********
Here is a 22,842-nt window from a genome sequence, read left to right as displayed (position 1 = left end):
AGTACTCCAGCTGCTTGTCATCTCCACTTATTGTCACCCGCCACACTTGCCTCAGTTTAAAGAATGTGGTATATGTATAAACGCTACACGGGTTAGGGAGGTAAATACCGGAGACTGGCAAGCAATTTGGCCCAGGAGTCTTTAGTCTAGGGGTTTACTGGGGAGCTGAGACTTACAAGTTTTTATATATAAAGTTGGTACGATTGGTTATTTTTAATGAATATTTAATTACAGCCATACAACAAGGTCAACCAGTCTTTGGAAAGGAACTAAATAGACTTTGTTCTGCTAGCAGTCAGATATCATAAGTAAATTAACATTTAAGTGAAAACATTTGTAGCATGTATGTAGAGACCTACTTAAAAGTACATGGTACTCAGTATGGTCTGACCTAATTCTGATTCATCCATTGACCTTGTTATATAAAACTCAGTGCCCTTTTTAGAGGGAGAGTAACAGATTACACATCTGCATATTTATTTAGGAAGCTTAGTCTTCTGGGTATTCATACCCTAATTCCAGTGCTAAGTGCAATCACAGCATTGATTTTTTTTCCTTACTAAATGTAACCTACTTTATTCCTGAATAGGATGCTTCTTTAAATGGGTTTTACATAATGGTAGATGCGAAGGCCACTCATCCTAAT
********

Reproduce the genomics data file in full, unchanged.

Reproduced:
Here is a 22,842-nt window from a genome sequence, read left to right as displayed (position 1 = left end):
AGTACTCCAGCTGCTTGTCATCTCCACTTATTGTCACCCGCCACACTTGCCTCAGTTTAAAGAATGTGGTATATGTATAAACGCTACACGGGTTAGGGAGGTAAATACCGGAGACTGGCAAGCAATTTGGCCCAGGAGTCTTTAGTCTAGGGGTTTACTGGGGAGCTGAGACTTACAAGTTTTTATATATAAAGTTGGTACGATTGGTTATTTTTAATGAATATTTAATTACAGCCATACAACAAGGTCAACCAGTCTTTGGAAAGGAACTAAATAGACTTTGTTCTGCTAGCAGTCAGATATCATAAGTAAATTAACATTTAAGTGAAAACATTTGTAGCATGTATGTAGAGACCTACTTAAAAGTACATGGTACTCAGTATGGTCTGACCTAATTCTGATTCATCCATTGACCTTGTTATATAAAACTCAGTGCCCTTTTTAGAGGGAGAGTAACAGATTACACATCTGCATATTTATTTAGGAAGCTTAGTCTTCTGGGTATTCATACCCTAATTCCAGTGCTAAGTGCAATCACAGCATTGATTTTTTTTCCTTACTAAATGTAACCTACTTTATTCCTGAATAGGATGCTTCTTTAAATGGGTTTTACATAATGGTAGATGCGAAGGCCACTCATCCTAAT